By Jonathan Goodliffe


Dhak v Insurance Co. of North America [1996] 1 W.L.R. 936.

The plaintiff's late wife, had a personal accident policy providing for payment in the event of "bodily injury resulting in Death ... caused directly or indirectly by accident."

The policy defined "bodily injury" as "bodily injury caused by accidental means ..."

Mrs. Dhak died in her bed. The blood/alcohol concentrations in her body were at a very high level. The immediate cause of death was asphyxia caused by the regurgitation of the contents of the stomach in her lungs. Some months before Mrs. Dhak's death she had begun to drink heavily to relieve pain. On the night in question the plaintiff described her as "perfectly normal apart from obviously having had some alcohol", but the forensic evidence indicated that her condition was more serious that he suspected.

The plaintiff claimed on the policy. The insurers denied liability.

Had Mrs. Dhak's death resulted from bodily injury? Was it caused by accidental means?



In the Court of Appeal, Neill LJ, with whom Aldous LJ and Sir John Balcombe concurred, could see no reason why:

"bodily injury should be restricted to some injury to the exterior of the body. The introduction of some foreign matter into the body or into a particular part of the body which causes harmful physiological changes in the structure of the body can in my view amount to a bodily injury ..."

He found support for this view in Australian Casualty Co. Ltd. v Federico (1986) 160 C.L.R. 513 and Johnson v Mutual of Omaha Insurance Co. (1982) 139 D.L.R. (3d.) 358.

The more difficult question was whether the bodily injury was "caused by accidental means".

At one end of the scale Lord Macnaghten, in Fenton v Thorley & Co. Ltd. [1903] A.C. 443 at 448. had defined "accident" as "... An unlooked-for mishap or an untoward event which is not expected or designed."

At the other end of the scale Mustill LJ, in De Souza v Home and Overseas Insurance Co. Ltd. [1995] L.R.L.R. 453, decided 20th July 1990 had considered that:

"A man must be taken to intend the ordinary consequences of his acts... His death is not to be regarded as accidental merely because the assured did not know his condition and did not therefore foresee the effect."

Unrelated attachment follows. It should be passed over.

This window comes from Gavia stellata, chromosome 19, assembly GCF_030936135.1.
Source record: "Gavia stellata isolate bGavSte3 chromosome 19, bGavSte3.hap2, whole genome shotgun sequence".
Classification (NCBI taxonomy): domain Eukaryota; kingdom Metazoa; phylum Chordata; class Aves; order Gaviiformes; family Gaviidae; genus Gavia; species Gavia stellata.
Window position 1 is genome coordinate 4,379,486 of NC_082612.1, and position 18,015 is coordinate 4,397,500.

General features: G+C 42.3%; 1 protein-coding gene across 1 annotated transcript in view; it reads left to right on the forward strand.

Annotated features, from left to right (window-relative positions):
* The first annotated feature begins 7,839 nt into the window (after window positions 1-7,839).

Neill LJ in Dhak considered that:

  1. where an insured takes a calculated risk, that if he continues with a course of conduct, he might sustain bodily injury, and

  2. the bodily injury is the natural and direct consequence of the course of conduct, and

  3. no fortuitous cause intervenes,

his injury cannot be regarded as caused by accident. The judge at first instance had been "justified in finding that Mrs. Dhak must have been aware of the consequences and dangers of drinking alcohol to excess ... She was a ward sister with many years experience as a nurse."



The outcome of this case is not easy to reconcile with earlier authority. Although Neill LJ followed De Souza, that case concerned a man who died of heat stroke. The Court of Appeal held that there was no "bodily injury", let alone any accident.

In Marcel Beller Ltd v Hayden [1978] 1 QB 694 it was held that a person whose blood alcohol content was 261 mg. per ml. while he was driving a motor car was not deliberately exposing himself to exceptional danger for the purpose of a claim on his personal accident policy. In Morley v United Friendly Society [1993] 1 WLR 996. the deceased, who had had 4 to 6 pints of beer, stepped on the rear bumper of a slowly moving car driven by his fiancée. He fell off, sustaining injuries from which he died. Neill LJ held that this was not "wilful exposure to needless peril" for the purpose of a claim on an accident insurance policy. The policy also required that there should be "bodily injury caused by violent accidental external and visible means". No argument to the effect that there was no accident seems to have been put to the court. What is the purpose of a "wilful exposure" exception if the taking of a calculated risk by the insured is in any event sufficient to prevent an accident from being deemed to take place?

Dr. B Mahendra has commented ("Doc Brief", New Law Journal, March 22 1996, page 407.):

"Consider a keen amateur sportsman engaging in vigorous activity and damaging himself in a way that causes him to lose his livelihood. Or the DIY enthusiast who hammers his thumb or saws his hand, the trainspotter intercepting flying wood or metal or the computer games fanatic who sustains repetitive strain injury. Are they taking a calculated risk and embarking deliberately on a course of conduct leading to some bodily injury? Suppose also that instead of drinking heavily over a period of time the deceased had merely got drunk on one occasion and asphyxiated. It would seem that the insurance companies can deny liability just as well in this situation."